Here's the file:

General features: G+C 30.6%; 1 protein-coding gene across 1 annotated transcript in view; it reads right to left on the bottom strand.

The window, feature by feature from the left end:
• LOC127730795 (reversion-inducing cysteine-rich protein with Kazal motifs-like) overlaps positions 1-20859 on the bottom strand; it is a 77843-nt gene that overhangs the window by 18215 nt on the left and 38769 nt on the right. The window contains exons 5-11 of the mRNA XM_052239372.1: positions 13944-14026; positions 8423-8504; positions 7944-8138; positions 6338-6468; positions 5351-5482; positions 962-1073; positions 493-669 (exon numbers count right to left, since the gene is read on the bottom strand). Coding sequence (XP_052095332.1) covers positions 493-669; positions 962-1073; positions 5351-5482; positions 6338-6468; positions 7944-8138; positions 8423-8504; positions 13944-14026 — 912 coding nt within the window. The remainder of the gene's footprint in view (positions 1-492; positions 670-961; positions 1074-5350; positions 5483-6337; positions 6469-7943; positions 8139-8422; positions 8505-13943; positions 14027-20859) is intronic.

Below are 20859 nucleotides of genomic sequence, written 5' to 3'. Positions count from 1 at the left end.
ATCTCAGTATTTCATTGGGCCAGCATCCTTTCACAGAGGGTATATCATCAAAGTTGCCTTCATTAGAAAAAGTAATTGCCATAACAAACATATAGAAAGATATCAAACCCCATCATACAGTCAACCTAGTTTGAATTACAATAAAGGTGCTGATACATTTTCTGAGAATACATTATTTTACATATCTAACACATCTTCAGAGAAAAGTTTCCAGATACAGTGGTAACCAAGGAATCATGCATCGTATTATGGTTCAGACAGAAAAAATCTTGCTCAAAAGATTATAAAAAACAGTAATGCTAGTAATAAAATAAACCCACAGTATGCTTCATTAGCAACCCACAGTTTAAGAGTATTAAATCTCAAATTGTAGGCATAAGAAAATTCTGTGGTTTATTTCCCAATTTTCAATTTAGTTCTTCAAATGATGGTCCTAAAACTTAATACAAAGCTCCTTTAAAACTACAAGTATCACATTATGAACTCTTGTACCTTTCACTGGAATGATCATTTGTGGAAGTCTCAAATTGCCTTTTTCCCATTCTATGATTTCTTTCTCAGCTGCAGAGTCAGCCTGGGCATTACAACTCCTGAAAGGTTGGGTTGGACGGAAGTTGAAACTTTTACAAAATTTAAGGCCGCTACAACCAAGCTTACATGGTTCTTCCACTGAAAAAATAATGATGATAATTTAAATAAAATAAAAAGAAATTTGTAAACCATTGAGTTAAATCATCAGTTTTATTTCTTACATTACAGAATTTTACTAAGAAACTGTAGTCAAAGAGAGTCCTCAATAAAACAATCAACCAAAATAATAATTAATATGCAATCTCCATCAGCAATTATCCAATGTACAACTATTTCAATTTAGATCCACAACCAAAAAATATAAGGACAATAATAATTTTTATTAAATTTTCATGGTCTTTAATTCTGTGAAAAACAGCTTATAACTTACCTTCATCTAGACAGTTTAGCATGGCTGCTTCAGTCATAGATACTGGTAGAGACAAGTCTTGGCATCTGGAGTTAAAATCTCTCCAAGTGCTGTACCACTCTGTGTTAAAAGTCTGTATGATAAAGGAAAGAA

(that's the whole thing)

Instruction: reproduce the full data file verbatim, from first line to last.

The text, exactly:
General features: G+C 30.6%; 1 protein-coding gene across 1 annotated transcript in view; it reads right to left on the bottom strand.

The window, feature by feature from the left end:
• LOC127730795 (reversion-inducing cysteine-rich protein with Kazal motifs-like) overlaps positions 1-20859 on the bottom strand; it is a 77843-nt gene that overhangs the window by 18215 nt on the left and 38769 nt on the right. The window contains exons 5-11 of the mRNA XM_052239372.1: positions 13944-14026; positions 8423-8504; positions 7944-8138; positions 6338-6468; positions 5351-5482; positions 962-1073; positions 493-669 (exon numbers count right to left, since the gene is read on the bottom strand). Coding sequence (XP_052095332.1) covers positions 493-669; positions 962-1073; positions 5351-5482; positions 6338-6468; positions 7944-8138; positions 8423-8504; positions 13944-14026 — 912 coding nt within the window. The remainder of the gene's footprint in view (positions 1-492; positions 670-961; positions 1074-5350; positions 5483-6337; positions 6469-7943; positions 8139-8422; positions 8505-13943; positions 14027-20859) is intronic.

Below are 20859 nucleotides of genomic sequence, written 5' to 3'. Positions count from 1 at the left end.
ATCTCAGTATTTCATTGGGCCAGCATCCTTTCACAGAGGGTATATCATCAAAGTTGCCTTCATTAGAAAAAGTAATTGCCATAACAAACATATAGAAAGATATCAAACCCCATCATACAGTCAACCTAGTTTGAATTACAATAAAGGTGCTGATACATTTTCTGAGAATACATTATTTTACATATCTAACACATCTTCAGAGAAAAGTTTCCAGATACAGTGGTAACCAAGGAATCATGCATCGTATTATGGTTCAGACAGAAAAAATCTTGCTCAAAAGATTATAAAAAACAGTAATGCTAGTAATAAAATAAACCCACAGTATGCTTCATTAGCAACCCACAGTTTAAGAGTATTAAATCTCAAATTGTAGGCATAAGAAAATTCTGTGGTTTATTTCCCAATTTTCAATTTAGTTCTTCAAATGATGGTCCTAAAACTTAATACAAAGCTCCTTTAAAACTACAAGTATCACATTATGAACTCTTGTACCTTTCACTGGAATGATCATTTGTGGAAGTCTCAAATTGCCTTTTTCCCATTCTATGATTTCTTTCTCAGCTGCAGAGTCAGCCTGGGCATTACAACTCCTGAAAGGTTGGGTTGGACGGAAGTTGAAACTTTTACAAAATTTAAGGCCGCTACAACCAAGCTTACATGGTTCTTCCACTGAAAAAATAATGATGATAATTTAAATAAAATAAAAAGAAATTTGTAAACCATTGAGTTAAATCATCAGTTTTATTTCTTACATTACAGAATTTTACTAAGAAACTGTAGTCAAAGAGAGTCCTCAATAAAACAATCAACCAAAATAATAATTAATATGCAATCTCCATCAGCAATTATCCAATGTACAACTATTTCAATTTAGATCCACAACCAAAAAATATAAGGACAATAATAATTTTTATTAAATTTTCATGGTCTTTAATTCTGTGAAAAACAGCTTATAACTTACCTTCATCTAGACAGTTTAGCATGGCTGCTTCAGTCATAGATACTGGTAGAGACAAGTCTTGGCATCTGGAGTTAAAATCTCTCCAAGTGCTGTACCACTCTGTGTTAAAAGTCTGTATGATAAAGGAAAGAA